4 out of 5 stars
Cut to the Chase:
A very solid start to my favorite Kleypas series, Secrets of a Summer Night is strong enough to be enjoyed as a standalone novel as well. It has a multi-faceted heroine who is relatable despite being a gold-digger in desperate need of a wealthy husband, and a genuinely interesting hero who struggles valiantly, trying to convince himself he’s merely in lust, before finally succumbing to love. Kleypas’s settings and side characters are artfully developed and believable, and it’s a wonderful historical romance. That said, I will admit it’s probably my least favorite in the series: the prologue was unnecessary and a poor start for an otherwise strong book, and there were small moments where it dragged – still, no book is perfect, and for me, all the novels in the Wallflowers series are not merely readable but repeatable.
Annabelle Peyton is a beautiful young woman who has been raised to expect that she will make an eligible match – yet after the death of her father, and a series of financial setbacks, her family has fallen on hard times. They’ve sold their jewelry, cut back on even small luxuries like sugar, and her mother has entered into a questionable relationship with a former friend (sex in exchange for bills being paid). Everyone seems to know that they are desperate, and with creditors nipping at their heels, many of the so-called gentlemen of the town are waiting. They believe that Annabelle will be unable to make a match, and will soon become mistress to the highest bidder – and why marry when you can enjoy an illicit affair instead?
Fairly early in the novel, Annabelle meets and befriends Lillian and Daisy Bowman, as well as Evageline Jenner (all of them strong, interesting characters who are undesirable wallflowers for a variety of reasons). They decide jointly that as they’ve had little success husband-hunting on their own, they will band together and help each other out. The Bowman sisters contribute gowns and ideas, while Evie tends to be the supportive voice of reason.
In the background of all of this is Mr. Simon Hunt, a butcher’s son who has become exceedingly wealthy, and has plenty of contacts within the British peerage. He is instantly attracted to Annabelle, and initially seeks to make her his mistress – an idea that Annabelle is against not only because she still believes she can marry, but also because she prefers a peer and would like to stay within the social circles in which she was brought up.
Their story is a compelling one – their attraction and to some degree, mutual understanding of one another makes their eventual love seem believable. There are some awkward moments in the novel, which makes it less enjoyable to me compared to the rest of the series, but as I’ve said, Kleypas is a master of her craft, and this is well worth the read. Ultimately, I would say the characters are better developed in It Happened One Autumn, and the journey feels more passionate in Devil in Winter, but it’s hard not to feel nitpicky when saying anything bad about a novel this good.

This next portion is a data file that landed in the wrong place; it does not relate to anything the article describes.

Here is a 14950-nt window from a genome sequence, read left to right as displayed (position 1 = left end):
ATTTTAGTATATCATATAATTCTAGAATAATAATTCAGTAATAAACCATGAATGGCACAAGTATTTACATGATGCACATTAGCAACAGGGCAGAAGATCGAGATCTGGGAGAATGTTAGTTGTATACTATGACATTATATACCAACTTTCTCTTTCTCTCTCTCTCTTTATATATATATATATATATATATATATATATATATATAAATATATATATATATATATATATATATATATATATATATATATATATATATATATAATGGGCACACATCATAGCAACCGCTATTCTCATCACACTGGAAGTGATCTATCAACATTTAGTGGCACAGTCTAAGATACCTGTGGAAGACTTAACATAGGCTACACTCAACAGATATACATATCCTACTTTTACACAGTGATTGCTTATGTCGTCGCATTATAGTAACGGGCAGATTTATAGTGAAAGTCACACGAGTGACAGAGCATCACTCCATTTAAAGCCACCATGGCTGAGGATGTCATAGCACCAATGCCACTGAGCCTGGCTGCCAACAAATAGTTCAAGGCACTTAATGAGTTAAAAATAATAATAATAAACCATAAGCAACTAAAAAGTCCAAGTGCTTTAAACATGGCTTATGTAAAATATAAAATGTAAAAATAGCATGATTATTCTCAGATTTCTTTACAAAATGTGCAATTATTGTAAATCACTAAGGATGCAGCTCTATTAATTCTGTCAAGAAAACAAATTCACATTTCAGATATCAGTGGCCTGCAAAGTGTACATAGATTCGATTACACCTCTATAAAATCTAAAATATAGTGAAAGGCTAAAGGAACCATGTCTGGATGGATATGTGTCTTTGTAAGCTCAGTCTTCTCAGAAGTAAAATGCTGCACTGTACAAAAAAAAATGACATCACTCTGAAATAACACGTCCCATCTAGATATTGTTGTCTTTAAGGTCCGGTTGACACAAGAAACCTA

Other Things to Know:
This is the first book of four in Kleypas’s Wallflowers series. The four Wallflowers are: Annabelle Peyton, Lillian Bowman (rich, but American and high-strung in Wallflowers #2: It Happened One Autumn), Evie Jenner (rich, but insanely shy daughter of a gamester featured in Wallflowers #3: Devil in Winter) and Daisy Bowman (rich, but overly romantic heiress in Wallflowers #4: Scandal in Spring), are friends who initially bond together to try to assist one another in finding husbands.
There’s a fifth book that is slightly longer than a novella but shorter than the main books, following the Bowman sisters’ older brother Rafe Bowman (A Wallflower Christmas), a prequel-like novel following Westcliff’s two sisters: Aline and, to a lesser degree, Livia (Again the Magic), and eventually one of the side characters from Devil in Winter gets his own novel (and spin-off series) as well.
You don’t need to read them in order to enjoy them, but this is probably my favorite historical romance series ever, and I believe the core four books are well worth reading and owning.
Comparisons to Other Authors:
Lisa Kleypas is a best-selling author, and though she has focused more recently on modern romance, she is one of the queens of the historical romance genre. Compared to Stephanie Laurens, Kleypas tends to have more individualized characters and a better supporting cast, but less sensual/erotic love scenes. Also, whereas Stephanie Laurens almost always has a murder/mystery element, Kleypas’s villains are generally bad, but not quite criminal (there are exceptions, but not in the Wallflowers series). Kleypas also tends to be less funny and her characters and scenarios are far less light-hearted than Julia Quinn or Julie Anne Long, but she her characters tend to have a greater degree of physical attraction/sensuality compared to Quinn’s.